Kik, U.S. government both request quick judgment in cryptocurrency case
The commission points to two actions taken by Kik in the lead-up to the token sale as evidence the company suspected Kin could be considered a security by the SEC.
One was the company’s decision to cancel the Kin sale in Ontario after security regulators in this province believed the cryptocurrency would be deemed a security.
The other was Kik’s move to increase its directors and officers’ insurance coverage by $10 million before the sale, a move the SEC argues was done in anticipation of an investigation. The commission first contacted Kik about the sale three days after it was completed, and formally sued the company last June.
Lyon said the SEC’s insurance argument doesn’t stand up to scrutiny, and the increase in coverage was to cover a whole host of possible liabilities.
“That’s like saying you only buy auto insurance because you think you’re a bad driver,” she said. “It’s not unusual for companies to have insurance to cover their business risk.”
Lyon said they have not yet accessed the $10 million and the insurance provider is now challenging their claim. Lyon said they’ve already set aside enough funds to get them to trial without the insurance coverage.
Kik was founded in Waterloo in 2009 by Ted Livingston and Christopher Best. The company launched its eponymous messaging app a year later.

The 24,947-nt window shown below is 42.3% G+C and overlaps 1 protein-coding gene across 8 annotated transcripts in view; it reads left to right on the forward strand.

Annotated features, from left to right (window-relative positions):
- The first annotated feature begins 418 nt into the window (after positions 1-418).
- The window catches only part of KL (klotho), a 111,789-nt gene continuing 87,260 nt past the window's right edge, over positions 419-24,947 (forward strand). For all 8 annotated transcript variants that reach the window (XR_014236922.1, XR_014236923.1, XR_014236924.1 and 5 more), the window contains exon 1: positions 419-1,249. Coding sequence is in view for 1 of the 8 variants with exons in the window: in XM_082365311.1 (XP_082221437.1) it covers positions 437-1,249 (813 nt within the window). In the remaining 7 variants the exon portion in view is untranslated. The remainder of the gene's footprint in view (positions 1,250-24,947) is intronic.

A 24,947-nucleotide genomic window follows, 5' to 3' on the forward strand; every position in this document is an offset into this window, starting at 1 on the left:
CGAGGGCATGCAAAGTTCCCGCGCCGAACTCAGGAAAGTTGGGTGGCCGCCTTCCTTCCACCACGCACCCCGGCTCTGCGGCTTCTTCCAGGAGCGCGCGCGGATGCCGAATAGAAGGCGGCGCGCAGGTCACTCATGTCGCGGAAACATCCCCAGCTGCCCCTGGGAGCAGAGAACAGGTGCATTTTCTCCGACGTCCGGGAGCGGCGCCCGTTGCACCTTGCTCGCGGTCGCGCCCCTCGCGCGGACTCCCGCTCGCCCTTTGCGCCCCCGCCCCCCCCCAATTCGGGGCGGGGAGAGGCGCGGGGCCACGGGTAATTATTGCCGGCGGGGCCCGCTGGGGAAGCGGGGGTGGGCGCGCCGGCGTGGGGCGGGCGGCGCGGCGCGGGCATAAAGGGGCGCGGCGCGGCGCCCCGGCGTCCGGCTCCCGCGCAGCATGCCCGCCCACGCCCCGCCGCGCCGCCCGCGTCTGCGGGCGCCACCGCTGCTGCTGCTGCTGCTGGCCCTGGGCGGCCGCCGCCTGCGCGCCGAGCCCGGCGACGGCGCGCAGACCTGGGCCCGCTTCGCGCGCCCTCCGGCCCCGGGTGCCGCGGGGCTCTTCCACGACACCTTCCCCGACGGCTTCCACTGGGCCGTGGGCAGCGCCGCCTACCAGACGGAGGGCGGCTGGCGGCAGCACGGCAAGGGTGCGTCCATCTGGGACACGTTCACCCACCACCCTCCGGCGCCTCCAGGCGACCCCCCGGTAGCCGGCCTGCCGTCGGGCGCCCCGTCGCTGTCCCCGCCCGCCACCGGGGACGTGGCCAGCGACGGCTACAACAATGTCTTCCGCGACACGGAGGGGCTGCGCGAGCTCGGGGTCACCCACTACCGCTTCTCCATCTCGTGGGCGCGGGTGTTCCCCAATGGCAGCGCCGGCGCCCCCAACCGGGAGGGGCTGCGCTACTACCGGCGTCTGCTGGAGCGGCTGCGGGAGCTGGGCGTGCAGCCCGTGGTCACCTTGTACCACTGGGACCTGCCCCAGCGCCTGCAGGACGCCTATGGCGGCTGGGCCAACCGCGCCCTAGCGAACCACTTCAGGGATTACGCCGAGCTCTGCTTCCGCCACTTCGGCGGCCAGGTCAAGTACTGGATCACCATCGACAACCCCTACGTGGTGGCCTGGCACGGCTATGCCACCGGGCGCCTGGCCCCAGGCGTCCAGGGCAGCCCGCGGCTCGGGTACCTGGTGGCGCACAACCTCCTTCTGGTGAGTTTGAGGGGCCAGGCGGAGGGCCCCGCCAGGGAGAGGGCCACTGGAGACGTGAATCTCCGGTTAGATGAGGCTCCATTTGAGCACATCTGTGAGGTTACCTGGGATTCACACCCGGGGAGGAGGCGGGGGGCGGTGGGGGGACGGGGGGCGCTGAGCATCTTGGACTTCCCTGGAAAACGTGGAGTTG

Within two weeks the service had a million users, and a week later two million people had opened an account and it was one of the most popular messaging apps available.
By September 2017, Kik had more than 300 million registered clients and about 15 million monthly users. It had also garnered significant interest from investors — including a $50 million investment from Chinese firm Tencent in 2015 that put Kik’s valuation at $1 billion.
But Kik struggled to generate its own revenue, and aside from fiscal 2018 it never turned a profit. It was also competing against giants like Facebook, which could operate messaging services without turning a profit.
In court documents filed Friday, Kik said it valued user privacy as one of its core principles and refused to sell third-party data to advertisers.
Kik sold one trillion Kin tokens in September 2017, raising about $49 million in a presale and another $50 million in a public sale to approximately 10,000 public purchasers from 117 countries — more than two-thirds of whom lived outside the United States, according to Kik.
This money was treated as revenue and the company paid taxes on it, the company said.
The U.S. Securities Act of 1933 regulates the sale of securities in the U.S. and requires a “registration statement” that provides public investors with financial and managerial information about the issuer of the securities, details about the terms of the securities offering, the proposed use of investor proceeds, and an analysis of the risks and material trends that would affect the enterprise.
Both sides now have until Apr. 24 to file a response in court.
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